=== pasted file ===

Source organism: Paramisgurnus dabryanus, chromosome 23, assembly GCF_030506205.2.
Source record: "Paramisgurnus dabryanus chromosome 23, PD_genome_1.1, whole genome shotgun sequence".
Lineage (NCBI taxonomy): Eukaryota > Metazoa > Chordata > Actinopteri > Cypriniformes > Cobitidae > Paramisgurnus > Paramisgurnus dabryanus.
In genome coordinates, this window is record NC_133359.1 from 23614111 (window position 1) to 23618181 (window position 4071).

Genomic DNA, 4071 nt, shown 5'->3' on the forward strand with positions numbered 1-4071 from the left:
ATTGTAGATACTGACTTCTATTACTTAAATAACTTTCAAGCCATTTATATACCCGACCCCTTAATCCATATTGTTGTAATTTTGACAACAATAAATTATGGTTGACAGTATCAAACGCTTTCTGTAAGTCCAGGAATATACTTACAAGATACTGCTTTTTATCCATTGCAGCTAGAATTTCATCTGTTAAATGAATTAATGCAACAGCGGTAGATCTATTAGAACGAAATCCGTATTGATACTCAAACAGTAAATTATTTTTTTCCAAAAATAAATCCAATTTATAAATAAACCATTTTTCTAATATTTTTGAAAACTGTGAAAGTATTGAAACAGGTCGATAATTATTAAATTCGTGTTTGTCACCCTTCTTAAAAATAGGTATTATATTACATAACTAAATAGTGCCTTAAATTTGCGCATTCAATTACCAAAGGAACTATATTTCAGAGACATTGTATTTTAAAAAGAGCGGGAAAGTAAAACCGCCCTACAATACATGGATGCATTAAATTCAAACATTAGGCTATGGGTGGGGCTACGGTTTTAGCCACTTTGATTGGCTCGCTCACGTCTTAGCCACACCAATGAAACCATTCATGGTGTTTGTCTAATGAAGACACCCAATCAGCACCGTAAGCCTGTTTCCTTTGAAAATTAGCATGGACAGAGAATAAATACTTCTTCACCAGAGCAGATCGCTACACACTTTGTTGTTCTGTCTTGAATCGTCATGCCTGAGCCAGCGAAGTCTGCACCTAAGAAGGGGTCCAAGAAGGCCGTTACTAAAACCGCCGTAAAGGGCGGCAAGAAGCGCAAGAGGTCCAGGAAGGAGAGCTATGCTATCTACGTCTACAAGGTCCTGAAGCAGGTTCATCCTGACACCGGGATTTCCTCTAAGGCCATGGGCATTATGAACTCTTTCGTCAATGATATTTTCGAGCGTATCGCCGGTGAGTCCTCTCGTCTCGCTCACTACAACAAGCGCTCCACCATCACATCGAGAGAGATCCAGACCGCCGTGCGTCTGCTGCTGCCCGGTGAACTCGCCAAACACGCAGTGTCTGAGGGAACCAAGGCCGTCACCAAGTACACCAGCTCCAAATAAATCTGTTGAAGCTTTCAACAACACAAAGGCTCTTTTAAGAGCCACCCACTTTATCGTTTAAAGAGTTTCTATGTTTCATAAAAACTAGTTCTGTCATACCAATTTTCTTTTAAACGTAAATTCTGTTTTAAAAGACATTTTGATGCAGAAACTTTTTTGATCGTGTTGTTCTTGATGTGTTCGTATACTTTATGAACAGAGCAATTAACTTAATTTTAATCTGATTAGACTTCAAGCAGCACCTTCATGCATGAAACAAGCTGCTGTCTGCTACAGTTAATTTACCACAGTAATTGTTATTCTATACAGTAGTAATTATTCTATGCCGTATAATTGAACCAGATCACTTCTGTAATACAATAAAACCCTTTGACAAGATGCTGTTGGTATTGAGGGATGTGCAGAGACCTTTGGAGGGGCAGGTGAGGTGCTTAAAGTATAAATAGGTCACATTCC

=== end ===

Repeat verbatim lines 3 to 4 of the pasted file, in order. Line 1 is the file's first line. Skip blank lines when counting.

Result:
Lineage (NCBI taxonomy): Eukaryota > Metazoa > Chordata > Actinopteri > Cypriniformes > Cobitidae > Paramisgurnus > Paramisgurnus dabryanus.
In genome coordinates, this window is record NC_133359.1 from 23614111 (window position 1) to 23618181 (window position 4071).